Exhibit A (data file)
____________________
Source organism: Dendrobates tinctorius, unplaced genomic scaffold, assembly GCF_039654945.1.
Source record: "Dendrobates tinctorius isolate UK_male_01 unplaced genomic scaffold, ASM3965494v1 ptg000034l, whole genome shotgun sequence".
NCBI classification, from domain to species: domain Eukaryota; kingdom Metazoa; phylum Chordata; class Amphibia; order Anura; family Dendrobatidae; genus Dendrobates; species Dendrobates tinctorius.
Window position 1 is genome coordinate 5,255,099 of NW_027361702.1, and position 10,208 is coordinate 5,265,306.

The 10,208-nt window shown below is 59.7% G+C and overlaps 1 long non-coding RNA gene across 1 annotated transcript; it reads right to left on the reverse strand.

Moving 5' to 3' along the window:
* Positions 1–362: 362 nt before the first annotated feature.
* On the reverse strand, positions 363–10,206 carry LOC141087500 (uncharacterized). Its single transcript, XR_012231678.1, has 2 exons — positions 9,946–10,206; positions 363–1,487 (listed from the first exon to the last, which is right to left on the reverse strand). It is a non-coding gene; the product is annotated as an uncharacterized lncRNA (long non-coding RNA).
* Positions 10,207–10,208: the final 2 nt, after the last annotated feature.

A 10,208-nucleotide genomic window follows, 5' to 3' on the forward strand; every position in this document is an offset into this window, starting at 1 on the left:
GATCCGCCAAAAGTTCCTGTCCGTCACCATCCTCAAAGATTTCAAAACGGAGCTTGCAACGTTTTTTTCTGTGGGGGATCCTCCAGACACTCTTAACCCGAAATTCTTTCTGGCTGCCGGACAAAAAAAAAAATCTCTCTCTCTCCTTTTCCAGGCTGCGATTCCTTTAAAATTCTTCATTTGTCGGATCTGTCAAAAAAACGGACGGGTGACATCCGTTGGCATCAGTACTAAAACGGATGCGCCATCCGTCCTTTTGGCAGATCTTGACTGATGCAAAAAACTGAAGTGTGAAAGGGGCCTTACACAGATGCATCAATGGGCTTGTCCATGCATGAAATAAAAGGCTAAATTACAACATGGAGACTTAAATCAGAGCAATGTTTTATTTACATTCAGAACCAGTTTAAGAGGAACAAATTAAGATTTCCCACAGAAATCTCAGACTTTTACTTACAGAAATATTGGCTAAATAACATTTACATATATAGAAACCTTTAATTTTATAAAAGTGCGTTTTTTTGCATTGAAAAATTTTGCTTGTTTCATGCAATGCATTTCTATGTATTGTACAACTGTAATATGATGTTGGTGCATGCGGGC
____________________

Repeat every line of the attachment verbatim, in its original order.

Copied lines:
Source organism: Dendrobates tinctorius, unplaced genomic scaffold, assembly GCF_039654945.1.
Source record: "Dendrobates tinctorius isolate UK_male_01 unplaced genomic scaffold, ASM3965494v1 ptg000034l, whole genome shotgun sequence".
NCBI classification, from domain to species: domain Eukaryota; kingdom Metazoa; phylum Chordata; class Amphibia; order Anura; family Dendrobatidae; genus Dendrobates; species Dendrobates tinctorius.
Window position 1 is genome coordinate 5,255,099 of NW_027361702.1, and position 10,208 is coordinate 5,265,306.

The 10,208-nt window shown below is 59.7% G+C and overlaps 1 long non-coding RNA gene across 1 annotated transcript; it reads right to left on the reverse strand.

Moving 5' to 3' along the window:
* Positions 1–362: 362 nt before the first annotated feature.
* On the reverse strand, positions 363–10,206 carry LOC141087500 (uncharacterized). Its single transcript, XR_012231678.1, has 2 exons — positions 9,946–10,206; positions 363–1,487 (listed from the first exon to the last, which is right to left on the reverse strand). It is a non-coding gene; the product is annotated as an uncharacterized lncRNA (long non-coding RNA).
* Positions 10,207–10,208: the final 2 nt, after the last annotated feature.

A 10,208-nucleotide genomic window follows, 5' to 3' on the forward strand; every position in this document is an offset into this window, starting at 1 on the left:
GATCCGCCAAAAGTTCCTGTCCGTCACCATCCTCAAAGATTTCAAAACGGAGCTTGCAACGTTTTTTTCTGTGGGGGATCCTCCAGACACTCTTAACCCGAAATTCTTTCTGGCTGCCGGACAAAAAAAAAAATCTCTCTCTCTCCTTTTCCAGGCTGCGATTCCTTTAAAATTCTTCATTTGTCGGATCTGTCAAAAAAACGGACGGGTGACATCCGTTGGCATCAGTACTAAAACGGATGCGCCATCCGTCCTTTTGGCAGATCTTGACTGATGCAAAAAACTGAAGTGTGAAAGGGGCCTTACACAGATGCATCAATGGGCTTGTCCATGCATGAAATAAAAGGCTAAATTACAACATGGAGACTTAAATCAGAGCAATGTTTTATTTACATTCAGAACCAGTTTAAGAGGAACAAATTAAGATTTCCCACAGAAATCTCAGACTTTTACTTACAGAAATATTGGCTAAATAACATTTACATATATAGAAACCTTTAATTTTATAAAAGTGCGTTTTTTTGCATTGAAAAATTTTGCTTGTTTCATGCAATGCATTTCTATGTATTGTACAACTGTAATATGATGTTGGTGCATGCGGGC